Being the possessor of such a dog, it is but natural that a fancier should wish to offer his services at stud. This is right and proper, but he should remember that by placing his dog at the disposal of fellow breeders he assumes certain responsibilities. First, it is his duty to see that his dog is kept in the best of good health. A vigorous, healthy dog is obviously a more desirable sire than a weak, sickly one. The foundations of good health, kenneling, food, exercise, and cleanliness, have been discussed at length in the companion volume to this book, "Practical Dog Keeping," and it would be going beyond the limits of our subject to discuss them here. There are, however, a few special points that apply directly to the stud dog. He should have plenty of exercise—more than is given to the other dogs—and his regular diet should be supplemented with raw, lean, chopped meat. If very heavy demands are made on his vitality, a couple of raw eggs beaten up with a tablespoonful of sherry or port (for a dog the size of a Pointer) may be given him daily.
Authorities differ on the number of bitches a dog may safely be allowed to serve. Some say only twelve a year: others claim a dog can stand service twice a week without injury to his powers. The former seems "unreasonably conservative," except in the case of a very young dog, but the other goes to the other and the more dangerous extreme. A service a week, or three in two weeks seems a reasonable demand. A young dog should not be used as stud before he is ten months old and should be only used sparingly during his first year. After a dog is six years old he should not be used more than twelve or fifteen times a year, and at eight years one can expect his ability to get puppies to become uncertain, though some dogs have proved to be potent as old as ten.
Besides attention to the health and vigor of the stud dog, the owner must assume certain responsibility for visiting matrons. He must provide against any possibility of a mesalliance, and see that she is properly fed and exercised. When she first arrives, if she has come by express, she should be given a run and put in some quiet, comfortable place removed, if possible, from the other inmates of the kennels. Upset by the journey and frightened in a strange place, she needs rest and quiet. She should have all the clean, cool water she wants to drink—she is sure to be thirsty—and she should be fed lightly. The next day she will be ready to be bred.
A "tie" is generally considered evidence of a satisfactory service. There is, however, no foundation of fact for the theory that the duration of the "tie" is any indication of the number of puppies that will be born. Moreover, bitches have proved to be in whelp after a service when there was no "tie" at all, but, in such cases, it is but fair to notify the owner of the bitch of the circumstances.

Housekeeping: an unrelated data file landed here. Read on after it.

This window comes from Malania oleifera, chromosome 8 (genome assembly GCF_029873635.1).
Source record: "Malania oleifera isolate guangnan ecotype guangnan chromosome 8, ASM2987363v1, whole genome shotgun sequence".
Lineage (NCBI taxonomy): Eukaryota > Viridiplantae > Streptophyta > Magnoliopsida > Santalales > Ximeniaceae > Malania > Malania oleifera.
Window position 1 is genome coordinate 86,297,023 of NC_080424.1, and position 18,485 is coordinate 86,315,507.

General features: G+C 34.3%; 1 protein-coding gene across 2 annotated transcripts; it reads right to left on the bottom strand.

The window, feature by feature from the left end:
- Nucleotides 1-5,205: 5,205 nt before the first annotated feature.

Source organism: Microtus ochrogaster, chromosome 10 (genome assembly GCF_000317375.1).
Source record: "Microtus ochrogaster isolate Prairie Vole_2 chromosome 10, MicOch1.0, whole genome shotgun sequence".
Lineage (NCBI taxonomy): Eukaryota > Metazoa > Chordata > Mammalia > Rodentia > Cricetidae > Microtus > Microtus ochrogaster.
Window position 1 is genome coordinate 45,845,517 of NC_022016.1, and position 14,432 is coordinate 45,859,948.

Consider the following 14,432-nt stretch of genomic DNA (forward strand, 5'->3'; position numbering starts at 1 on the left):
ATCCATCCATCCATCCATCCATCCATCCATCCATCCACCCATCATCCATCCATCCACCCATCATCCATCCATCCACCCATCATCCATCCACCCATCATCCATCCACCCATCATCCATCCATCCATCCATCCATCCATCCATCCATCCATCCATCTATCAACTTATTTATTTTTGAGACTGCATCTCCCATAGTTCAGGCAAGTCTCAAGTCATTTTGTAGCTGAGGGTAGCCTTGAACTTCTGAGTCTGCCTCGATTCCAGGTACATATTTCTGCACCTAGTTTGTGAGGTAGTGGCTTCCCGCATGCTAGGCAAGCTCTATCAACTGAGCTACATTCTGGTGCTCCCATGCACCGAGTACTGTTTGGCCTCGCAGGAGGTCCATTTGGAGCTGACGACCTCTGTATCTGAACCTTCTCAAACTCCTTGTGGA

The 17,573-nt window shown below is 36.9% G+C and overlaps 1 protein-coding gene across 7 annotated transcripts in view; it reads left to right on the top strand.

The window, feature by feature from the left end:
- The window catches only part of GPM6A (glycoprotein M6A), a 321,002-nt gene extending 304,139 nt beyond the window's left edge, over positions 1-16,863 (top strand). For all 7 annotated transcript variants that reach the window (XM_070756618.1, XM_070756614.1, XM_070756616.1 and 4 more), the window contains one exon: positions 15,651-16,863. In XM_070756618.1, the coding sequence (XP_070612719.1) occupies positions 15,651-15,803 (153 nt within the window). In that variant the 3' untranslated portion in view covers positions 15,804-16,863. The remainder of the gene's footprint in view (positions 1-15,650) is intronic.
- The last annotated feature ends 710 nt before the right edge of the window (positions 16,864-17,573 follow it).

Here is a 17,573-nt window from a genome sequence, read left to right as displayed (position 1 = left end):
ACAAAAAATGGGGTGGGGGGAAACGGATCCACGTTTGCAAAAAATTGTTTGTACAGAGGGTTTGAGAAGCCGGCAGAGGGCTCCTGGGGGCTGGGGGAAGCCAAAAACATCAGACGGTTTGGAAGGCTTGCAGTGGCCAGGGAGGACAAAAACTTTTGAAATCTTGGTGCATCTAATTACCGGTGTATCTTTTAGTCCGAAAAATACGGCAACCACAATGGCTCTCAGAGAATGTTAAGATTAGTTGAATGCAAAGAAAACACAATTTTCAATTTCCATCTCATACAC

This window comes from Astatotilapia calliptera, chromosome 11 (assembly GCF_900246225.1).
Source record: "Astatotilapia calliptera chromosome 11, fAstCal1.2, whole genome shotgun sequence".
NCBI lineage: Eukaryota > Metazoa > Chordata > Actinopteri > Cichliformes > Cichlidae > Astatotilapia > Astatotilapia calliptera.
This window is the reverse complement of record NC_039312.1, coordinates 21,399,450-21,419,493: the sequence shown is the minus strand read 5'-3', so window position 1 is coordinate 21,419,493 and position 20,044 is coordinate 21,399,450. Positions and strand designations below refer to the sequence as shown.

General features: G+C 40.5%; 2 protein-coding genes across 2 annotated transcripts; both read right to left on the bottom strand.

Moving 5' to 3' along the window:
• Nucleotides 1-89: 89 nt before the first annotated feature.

There is no more provoking trial to a breeder's patience than to have a brood bitch "miss." He is apt to put the blame on the stud dog. This is natural, but unjust. Absolute sterility is uncommon among dogs. Over eighty per cent, of the cases of barrenness are to be found among the bitches. Moreover, a bitch out of condition—too fat is much worse than too thin—very often fails to have puppies even after an apparently satisfactory mating with a proved sire. In such cases, it is her owner's fault. However, most of the misses are the result of not breeding the bitch at the proper time during her period of heat. Sometimes this is the fault of her owner in not shipping her promptly: sometimes the blame rests with the owner of the stud dog who is careless.
But whatever the cause and whoever is to blame, the owner of the bitch is almost sure to charge the stud dog with the fault. Of this the stud dog's owner may be sure, and, since the reputation of being a sure sire of large litters is a valuable asset to any dog, every precaution ought to be taken to reduce to a minimum the chances of a miss. Careless words from fancier to fancier are often a stud dog's best—or worst—advertisement, and there are some "knocks" no optimism can transpose into "boosts." A reputation as an uncertain sire is one of these.
In advertising a stud dog, discretion is the better part of valor. A few facts soberly stated are better than buncombe and extravagant claims. Our English cousins are usually more circumspect in their kennel advertising than we, but oddly enough there appeared in a recent issue of one of the British kennel papers an advertisement that is a good example of all a stud advertisement should not be:
One does not have to be a walking encyclopedia of Airedale pedigrees and performances to appreciate the questionable taste of such statements, while, had I included the names, any novice in the Airedale fancy could see that despite the bold claim to the contrary, there is more "bluff" than "facts" in the advertisement. But, some one may ask, what has taste got to do with it?—a stud card is not a sonnet. True, but the object of a stud card is to sell the services of your dog. Confidence is an essential, integral part of every sale ever made, and surely confidence is never begotten by statements that the veriest tyro knows to be misleading. On the other hand, one does not have to write a "tombstone advertisement." There is a happy medium.